From this, it is reasonable for me to accept that the newspaper was wrong to report that EWMS illegally siphoned crude oil sludge – if it was correct, surely it would have told this office why its reportage was justified.
The wrong company
The story mentions a contract that PetroSA cancelled with Costa’s company EWMS.
Costa complains that it was EWMS Petro Chemicals (Pty) Limited (EWMSPCL), rather than EWMS, that was involved in the dispute with PetroSA.
Sunday Times says that it accepts that it got the company’s name wrong.
Biased in favour of Kumba
Costa complains that the journalists were biased in favour of Kumba, as they declined to report on the “major environmental breaches by Kumba” as set out in his affidavit. These breaches, he argues, are strongly substantiated by independent reports and pictures. Instead, he says that the reporters concentrated on falsely alluding to illegal conduct by EWMS and therefore to himself “in an obvious and mischievous attempt to try to discredit me and my company and hence my testimony against Kumba”.
Sunday Times denies any bias in favour of Kumba. The newspaper furnished our office with a story, published on January 30 this year, in which it did report on Kumba’s “environmental breaches”.
Costa replies that:
• the newspaper’s failure to contact him underscores his complaint of bias in favour of Kumba “and a deliberate attempt of character assassination and to discredit and suppress my side of the story”;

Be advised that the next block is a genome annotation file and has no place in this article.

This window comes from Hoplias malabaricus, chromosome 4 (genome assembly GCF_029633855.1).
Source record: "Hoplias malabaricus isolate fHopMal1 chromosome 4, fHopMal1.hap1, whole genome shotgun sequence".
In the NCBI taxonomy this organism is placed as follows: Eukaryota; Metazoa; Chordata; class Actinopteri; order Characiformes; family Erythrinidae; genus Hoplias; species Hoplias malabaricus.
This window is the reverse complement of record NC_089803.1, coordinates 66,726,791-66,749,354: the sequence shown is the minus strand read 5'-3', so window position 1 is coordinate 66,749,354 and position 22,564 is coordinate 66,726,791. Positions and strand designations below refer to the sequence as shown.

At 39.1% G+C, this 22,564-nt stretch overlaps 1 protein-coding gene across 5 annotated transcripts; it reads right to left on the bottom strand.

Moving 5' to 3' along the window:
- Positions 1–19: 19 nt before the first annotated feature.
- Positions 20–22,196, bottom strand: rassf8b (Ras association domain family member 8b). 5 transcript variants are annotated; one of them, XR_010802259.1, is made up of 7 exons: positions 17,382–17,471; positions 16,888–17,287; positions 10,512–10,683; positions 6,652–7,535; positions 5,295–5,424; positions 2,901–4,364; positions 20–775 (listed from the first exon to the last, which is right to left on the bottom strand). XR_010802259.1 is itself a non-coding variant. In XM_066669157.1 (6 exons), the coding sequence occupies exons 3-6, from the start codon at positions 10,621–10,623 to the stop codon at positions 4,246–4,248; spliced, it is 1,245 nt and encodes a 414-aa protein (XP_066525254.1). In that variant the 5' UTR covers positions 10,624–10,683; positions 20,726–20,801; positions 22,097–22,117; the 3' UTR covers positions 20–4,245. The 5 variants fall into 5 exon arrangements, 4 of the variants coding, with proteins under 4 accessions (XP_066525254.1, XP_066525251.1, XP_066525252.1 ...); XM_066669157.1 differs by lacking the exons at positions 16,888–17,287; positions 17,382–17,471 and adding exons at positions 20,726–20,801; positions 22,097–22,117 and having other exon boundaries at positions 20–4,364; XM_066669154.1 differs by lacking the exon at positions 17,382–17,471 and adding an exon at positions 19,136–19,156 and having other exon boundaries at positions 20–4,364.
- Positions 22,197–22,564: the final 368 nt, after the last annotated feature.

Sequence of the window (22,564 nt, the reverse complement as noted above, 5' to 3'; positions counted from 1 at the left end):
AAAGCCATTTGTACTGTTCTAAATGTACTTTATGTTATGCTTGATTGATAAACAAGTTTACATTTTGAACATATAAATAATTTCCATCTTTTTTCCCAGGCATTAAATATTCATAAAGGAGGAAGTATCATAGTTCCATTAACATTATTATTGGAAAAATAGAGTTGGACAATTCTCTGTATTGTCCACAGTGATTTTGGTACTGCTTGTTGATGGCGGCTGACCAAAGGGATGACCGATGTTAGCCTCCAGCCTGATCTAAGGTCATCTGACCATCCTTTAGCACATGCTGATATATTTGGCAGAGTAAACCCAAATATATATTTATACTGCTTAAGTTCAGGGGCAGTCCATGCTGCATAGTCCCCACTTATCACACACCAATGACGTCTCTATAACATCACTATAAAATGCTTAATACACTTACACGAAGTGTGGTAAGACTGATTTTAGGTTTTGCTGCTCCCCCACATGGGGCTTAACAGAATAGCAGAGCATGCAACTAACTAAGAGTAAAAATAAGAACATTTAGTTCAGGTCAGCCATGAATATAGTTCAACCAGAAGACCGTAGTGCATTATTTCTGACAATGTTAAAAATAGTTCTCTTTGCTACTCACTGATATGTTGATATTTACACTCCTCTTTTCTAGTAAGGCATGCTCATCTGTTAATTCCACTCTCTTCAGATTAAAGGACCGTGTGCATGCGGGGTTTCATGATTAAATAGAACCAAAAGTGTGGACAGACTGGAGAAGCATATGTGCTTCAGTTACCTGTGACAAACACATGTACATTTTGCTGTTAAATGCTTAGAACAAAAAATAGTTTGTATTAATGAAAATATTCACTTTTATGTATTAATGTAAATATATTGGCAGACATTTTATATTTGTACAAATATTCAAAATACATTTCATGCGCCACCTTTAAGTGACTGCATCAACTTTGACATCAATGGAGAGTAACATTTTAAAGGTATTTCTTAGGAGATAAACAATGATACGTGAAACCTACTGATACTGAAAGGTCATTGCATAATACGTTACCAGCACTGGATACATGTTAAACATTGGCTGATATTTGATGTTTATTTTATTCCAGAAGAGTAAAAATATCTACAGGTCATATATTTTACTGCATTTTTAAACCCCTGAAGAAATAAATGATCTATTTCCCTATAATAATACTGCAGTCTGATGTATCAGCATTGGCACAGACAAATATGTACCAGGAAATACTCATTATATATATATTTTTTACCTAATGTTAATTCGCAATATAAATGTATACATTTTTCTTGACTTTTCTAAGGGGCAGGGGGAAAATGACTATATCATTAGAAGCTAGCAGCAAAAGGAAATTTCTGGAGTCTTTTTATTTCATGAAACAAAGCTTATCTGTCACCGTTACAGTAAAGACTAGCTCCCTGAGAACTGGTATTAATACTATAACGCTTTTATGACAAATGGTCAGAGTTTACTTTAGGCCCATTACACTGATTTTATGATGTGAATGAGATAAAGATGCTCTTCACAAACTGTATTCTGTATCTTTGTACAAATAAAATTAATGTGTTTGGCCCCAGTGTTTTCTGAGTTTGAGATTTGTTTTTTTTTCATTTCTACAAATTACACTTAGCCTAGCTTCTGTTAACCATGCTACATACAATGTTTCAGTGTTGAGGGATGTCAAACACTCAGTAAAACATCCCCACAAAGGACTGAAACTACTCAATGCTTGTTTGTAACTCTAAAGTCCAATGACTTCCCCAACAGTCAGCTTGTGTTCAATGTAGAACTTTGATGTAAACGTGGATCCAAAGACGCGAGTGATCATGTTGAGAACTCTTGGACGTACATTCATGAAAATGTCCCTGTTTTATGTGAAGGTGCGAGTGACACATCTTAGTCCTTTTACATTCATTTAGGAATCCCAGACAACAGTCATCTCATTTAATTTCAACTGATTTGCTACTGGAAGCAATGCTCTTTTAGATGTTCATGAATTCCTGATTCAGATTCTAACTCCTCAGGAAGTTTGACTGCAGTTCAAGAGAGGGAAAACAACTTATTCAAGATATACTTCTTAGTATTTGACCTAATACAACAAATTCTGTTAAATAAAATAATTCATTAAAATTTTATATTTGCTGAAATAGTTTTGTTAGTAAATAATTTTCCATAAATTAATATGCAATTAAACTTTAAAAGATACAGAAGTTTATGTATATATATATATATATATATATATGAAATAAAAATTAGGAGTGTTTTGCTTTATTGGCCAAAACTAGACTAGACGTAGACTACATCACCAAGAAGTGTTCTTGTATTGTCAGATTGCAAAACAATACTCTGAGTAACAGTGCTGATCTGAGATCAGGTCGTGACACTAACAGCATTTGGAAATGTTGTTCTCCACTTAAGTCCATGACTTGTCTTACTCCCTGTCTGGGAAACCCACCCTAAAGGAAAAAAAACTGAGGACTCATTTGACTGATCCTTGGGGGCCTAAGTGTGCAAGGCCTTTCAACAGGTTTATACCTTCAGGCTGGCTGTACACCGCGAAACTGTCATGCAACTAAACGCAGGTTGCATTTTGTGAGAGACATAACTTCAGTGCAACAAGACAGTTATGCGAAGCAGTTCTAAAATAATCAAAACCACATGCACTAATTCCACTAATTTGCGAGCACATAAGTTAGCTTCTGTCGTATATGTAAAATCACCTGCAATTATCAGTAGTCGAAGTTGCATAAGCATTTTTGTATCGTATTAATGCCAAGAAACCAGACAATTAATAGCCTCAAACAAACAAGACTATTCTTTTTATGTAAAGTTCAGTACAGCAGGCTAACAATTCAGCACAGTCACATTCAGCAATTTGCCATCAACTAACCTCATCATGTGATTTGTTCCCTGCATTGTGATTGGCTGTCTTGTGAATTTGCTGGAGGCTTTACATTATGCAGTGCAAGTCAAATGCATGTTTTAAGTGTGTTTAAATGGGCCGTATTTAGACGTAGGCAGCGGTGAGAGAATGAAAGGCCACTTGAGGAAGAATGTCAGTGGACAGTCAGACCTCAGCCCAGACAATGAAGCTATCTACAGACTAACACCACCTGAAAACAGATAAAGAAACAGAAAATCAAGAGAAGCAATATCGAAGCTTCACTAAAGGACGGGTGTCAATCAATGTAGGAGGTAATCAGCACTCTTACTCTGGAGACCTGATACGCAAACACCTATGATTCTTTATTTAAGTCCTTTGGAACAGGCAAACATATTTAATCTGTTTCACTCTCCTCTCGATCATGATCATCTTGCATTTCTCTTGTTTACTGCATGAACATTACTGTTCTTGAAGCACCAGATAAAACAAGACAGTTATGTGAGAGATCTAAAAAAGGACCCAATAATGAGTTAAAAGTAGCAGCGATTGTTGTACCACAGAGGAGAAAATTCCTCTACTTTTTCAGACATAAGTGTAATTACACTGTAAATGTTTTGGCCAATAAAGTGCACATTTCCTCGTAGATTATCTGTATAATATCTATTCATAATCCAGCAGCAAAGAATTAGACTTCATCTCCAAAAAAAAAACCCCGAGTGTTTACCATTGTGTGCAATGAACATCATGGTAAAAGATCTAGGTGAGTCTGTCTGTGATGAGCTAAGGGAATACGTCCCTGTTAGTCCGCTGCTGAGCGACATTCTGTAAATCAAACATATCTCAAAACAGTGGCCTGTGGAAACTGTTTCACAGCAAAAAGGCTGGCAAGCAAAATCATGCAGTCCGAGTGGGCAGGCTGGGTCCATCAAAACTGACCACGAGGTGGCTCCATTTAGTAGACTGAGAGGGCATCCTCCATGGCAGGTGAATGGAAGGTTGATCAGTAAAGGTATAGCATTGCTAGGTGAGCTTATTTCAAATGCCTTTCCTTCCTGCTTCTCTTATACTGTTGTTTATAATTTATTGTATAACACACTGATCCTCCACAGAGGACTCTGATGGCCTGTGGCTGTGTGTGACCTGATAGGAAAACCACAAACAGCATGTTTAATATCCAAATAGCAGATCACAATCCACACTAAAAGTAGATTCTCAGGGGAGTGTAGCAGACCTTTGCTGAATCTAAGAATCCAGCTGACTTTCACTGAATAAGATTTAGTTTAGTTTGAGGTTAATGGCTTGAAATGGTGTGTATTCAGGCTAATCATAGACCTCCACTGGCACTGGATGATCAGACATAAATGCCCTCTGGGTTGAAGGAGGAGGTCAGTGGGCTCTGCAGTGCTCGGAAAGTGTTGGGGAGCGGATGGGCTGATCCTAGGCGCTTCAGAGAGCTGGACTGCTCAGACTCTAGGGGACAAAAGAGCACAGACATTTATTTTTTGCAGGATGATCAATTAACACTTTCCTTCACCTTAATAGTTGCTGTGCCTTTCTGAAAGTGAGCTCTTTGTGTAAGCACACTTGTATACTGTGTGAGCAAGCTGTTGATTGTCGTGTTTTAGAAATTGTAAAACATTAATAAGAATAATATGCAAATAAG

• unlike on previous occasions, the journalists responsible for the January 30 story (Stephan Hofstatter and Mzilikazi Wa Afrika) gave Kumba an opportunity to comment prior to publication (he adds that he does not complain about these journalists as they have always acted professionally and fairly in their reporting in this matter);
• Marais did not follow the same approach in the disputed story; and
• Marais, in a story published on May 8 this year, again neglected to ask comment from ICT – and yet she afforded a “Kumba spokesperson” that opportunity.
While I can understand both Costa’s frustration that the newspaper was “biased” in favour of Kumba and against him, and the newspaper’s argument that it did report on Kumba’s “environmental breaches”, I have decided not to look wider than the story in dispute. This office cannot embark on investigations into alleged breaches of the Code that spans over months or years. The complaint is about one story and one story only.